On Friday, in a significant development, the Japanese government said it aims to eliminate gasoline-powered vehicles in the country in the next 15 years so as to reach net zero carbon emissions and generate nearly $2 trillion a year in green growth by 2050.
The “green growth strategy,” sees an increased adoption of hydrogen in the auto industry; it is meant to be a vehicle for achieving Japanese Prime Minister Yoshihide Suga’s October pledge to eliminate carbon emissions on a net basis by mid-century.
Green investment has been a top priority in Suga’s strategy to help revive the economy hit by the COVID-19 pandemic and bring the country at par with other leading economies such as the European Union.
“The government has set up ambitious targets to achieve a carbon neutral society in 2050,” said Yukari Takamura, professor at the University of Tokyo. “Making clear goals and policy direction in the green growth strategy will give incentives for companies to invest in future technology.”
The government has offered a whole range of financial incentives, including tax breaks to support companies, as it targets $870 billion (90 trillion yen) a year in additional economic growth through green investment and sales by 2030 and $1.8 trillion (190 trillion yen) by 2050.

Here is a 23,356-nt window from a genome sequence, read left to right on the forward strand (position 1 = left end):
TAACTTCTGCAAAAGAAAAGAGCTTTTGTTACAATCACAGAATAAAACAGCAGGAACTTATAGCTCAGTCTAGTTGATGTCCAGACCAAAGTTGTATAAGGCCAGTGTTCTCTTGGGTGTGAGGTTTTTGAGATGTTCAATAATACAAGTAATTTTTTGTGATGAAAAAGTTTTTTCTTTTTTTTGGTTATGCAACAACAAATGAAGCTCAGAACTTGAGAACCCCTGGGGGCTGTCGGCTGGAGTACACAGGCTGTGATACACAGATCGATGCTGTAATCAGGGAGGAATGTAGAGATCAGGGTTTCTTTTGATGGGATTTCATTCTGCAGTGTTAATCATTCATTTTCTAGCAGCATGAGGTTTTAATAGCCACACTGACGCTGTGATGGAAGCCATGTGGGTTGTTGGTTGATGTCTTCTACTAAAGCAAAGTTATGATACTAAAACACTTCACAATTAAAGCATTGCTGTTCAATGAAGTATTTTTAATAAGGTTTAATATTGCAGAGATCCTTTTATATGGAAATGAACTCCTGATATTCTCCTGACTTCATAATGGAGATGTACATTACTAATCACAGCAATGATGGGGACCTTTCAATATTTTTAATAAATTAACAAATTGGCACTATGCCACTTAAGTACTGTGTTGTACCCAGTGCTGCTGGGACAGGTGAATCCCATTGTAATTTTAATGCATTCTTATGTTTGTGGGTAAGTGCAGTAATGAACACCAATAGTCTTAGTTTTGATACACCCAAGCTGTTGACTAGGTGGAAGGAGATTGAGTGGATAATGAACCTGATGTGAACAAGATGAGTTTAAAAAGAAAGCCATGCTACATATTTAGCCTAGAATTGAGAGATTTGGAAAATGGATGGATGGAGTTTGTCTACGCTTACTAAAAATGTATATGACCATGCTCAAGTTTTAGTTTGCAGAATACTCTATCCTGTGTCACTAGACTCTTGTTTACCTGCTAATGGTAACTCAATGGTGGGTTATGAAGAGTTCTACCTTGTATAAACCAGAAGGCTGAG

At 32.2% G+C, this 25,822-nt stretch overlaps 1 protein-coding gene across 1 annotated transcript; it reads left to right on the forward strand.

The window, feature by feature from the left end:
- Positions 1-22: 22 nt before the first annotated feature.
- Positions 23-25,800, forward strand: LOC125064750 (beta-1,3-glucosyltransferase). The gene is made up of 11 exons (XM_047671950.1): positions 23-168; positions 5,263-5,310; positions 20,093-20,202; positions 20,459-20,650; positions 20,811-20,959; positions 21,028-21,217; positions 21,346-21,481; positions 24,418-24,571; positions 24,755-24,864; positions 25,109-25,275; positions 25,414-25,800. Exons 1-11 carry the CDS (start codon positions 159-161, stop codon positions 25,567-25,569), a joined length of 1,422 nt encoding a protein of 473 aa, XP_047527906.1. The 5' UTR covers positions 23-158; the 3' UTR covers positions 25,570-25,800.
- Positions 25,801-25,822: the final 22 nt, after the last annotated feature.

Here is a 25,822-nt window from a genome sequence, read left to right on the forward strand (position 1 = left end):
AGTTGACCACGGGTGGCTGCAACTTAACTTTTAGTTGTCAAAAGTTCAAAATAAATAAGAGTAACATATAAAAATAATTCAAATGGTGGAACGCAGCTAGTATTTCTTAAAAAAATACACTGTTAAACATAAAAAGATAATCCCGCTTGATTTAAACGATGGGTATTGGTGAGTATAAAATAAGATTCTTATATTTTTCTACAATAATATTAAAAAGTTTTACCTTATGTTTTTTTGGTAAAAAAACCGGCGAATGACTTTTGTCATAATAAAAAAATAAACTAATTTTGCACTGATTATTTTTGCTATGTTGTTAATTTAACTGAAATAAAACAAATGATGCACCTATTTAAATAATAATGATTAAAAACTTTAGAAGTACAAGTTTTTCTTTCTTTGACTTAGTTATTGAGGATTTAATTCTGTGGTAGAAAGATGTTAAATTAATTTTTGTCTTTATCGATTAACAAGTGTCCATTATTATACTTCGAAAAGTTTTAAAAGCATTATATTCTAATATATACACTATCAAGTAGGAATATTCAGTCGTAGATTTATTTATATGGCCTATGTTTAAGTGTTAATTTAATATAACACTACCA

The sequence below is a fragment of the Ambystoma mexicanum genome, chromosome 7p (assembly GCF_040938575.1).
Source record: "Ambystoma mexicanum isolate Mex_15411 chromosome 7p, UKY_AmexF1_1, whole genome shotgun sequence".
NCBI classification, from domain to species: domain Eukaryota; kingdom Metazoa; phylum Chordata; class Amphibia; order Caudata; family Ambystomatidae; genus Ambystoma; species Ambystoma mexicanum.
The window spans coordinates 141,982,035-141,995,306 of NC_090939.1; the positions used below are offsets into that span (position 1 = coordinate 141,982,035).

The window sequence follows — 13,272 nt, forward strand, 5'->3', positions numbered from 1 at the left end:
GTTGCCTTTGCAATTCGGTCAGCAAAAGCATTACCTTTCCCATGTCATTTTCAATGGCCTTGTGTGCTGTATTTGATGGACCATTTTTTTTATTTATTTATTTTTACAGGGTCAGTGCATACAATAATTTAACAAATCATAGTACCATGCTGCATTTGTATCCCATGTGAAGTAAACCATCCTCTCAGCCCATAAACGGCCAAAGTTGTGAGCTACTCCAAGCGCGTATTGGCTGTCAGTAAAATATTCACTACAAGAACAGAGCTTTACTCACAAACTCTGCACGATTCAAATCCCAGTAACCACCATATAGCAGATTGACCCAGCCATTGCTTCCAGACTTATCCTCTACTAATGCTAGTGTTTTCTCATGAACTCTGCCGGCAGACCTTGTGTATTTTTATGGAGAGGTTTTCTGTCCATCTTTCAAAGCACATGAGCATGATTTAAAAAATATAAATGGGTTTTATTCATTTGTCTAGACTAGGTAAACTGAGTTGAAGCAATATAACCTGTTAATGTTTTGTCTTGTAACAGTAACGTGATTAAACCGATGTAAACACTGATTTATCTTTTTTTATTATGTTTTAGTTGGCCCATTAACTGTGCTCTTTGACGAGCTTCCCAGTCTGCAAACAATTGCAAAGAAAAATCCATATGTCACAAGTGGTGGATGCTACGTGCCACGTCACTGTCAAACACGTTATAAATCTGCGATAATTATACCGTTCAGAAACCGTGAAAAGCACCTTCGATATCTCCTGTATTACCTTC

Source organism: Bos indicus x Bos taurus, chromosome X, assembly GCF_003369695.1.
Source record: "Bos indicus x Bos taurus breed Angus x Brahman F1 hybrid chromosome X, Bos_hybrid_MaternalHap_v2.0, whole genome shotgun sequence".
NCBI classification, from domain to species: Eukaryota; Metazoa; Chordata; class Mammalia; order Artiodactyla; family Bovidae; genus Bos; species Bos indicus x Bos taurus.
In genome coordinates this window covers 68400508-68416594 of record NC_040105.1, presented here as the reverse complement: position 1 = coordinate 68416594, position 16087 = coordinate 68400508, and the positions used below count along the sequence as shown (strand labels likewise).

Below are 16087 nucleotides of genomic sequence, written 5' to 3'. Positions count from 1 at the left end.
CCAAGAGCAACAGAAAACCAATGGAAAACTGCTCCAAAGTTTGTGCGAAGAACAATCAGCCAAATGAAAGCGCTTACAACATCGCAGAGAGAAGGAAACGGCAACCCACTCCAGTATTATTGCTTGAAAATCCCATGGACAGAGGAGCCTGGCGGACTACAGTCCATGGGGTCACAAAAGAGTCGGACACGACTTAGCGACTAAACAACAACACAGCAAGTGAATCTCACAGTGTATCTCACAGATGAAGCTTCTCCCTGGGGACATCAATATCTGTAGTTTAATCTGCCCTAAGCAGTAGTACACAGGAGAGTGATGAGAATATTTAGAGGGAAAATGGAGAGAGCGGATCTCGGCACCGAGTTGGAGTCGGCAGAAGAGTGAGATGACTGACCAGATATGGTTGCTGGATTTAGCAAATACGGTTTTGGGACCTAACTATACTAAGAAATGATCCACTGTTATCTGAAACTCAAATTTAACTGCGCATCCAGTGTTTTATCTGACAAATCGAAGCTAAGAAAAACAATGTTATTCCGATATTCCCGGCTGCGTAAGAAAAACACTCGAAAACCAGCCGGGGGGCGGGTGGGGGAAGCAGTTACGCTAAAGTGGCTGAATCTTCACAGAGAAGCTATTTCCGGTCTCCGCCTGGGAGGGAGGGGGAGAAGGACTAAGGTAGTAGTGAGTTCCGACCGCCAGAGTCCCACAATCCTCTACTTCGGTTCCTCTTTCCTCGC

A 2 trillion yen green fund will support corporate investment in green technology.
The plan seeks to replace the sale of new gasoline-powered vehicles with electric vehicles, including hybrid and fuel-cell vehicles, by the mid-2030s. To speed up the adoption of electric vehicles, the government is aiming to hammer down the cost of vehicle batteries by more than 50% to 10,000 yen or less per kilowatt hour by 2030.
It aims to boost hydrogen consumption to 3 million tonnes by 2030 and to about 20 million tonnes by 2050 from 200 tonnes in 2017, in areas such as power generation and transportation.
The Japanese government has already identified 14 industries for growth areas, including offshore wind and fuel ammonia, and has set a target of up to 45 gigawatts (GW) of offshore wind power by 2040.
Tokyo also aims to ramp up the adoption of renewable energy “as much as possible” by 2050, through increased installations of off-shore wind farms, with reference goal of renewable energy sources accounting for 50% to 60% of the nation’s power by 2050, up from less than 20% now, while reducing reliance on nuclear power.
($1 = 103.5500 yen)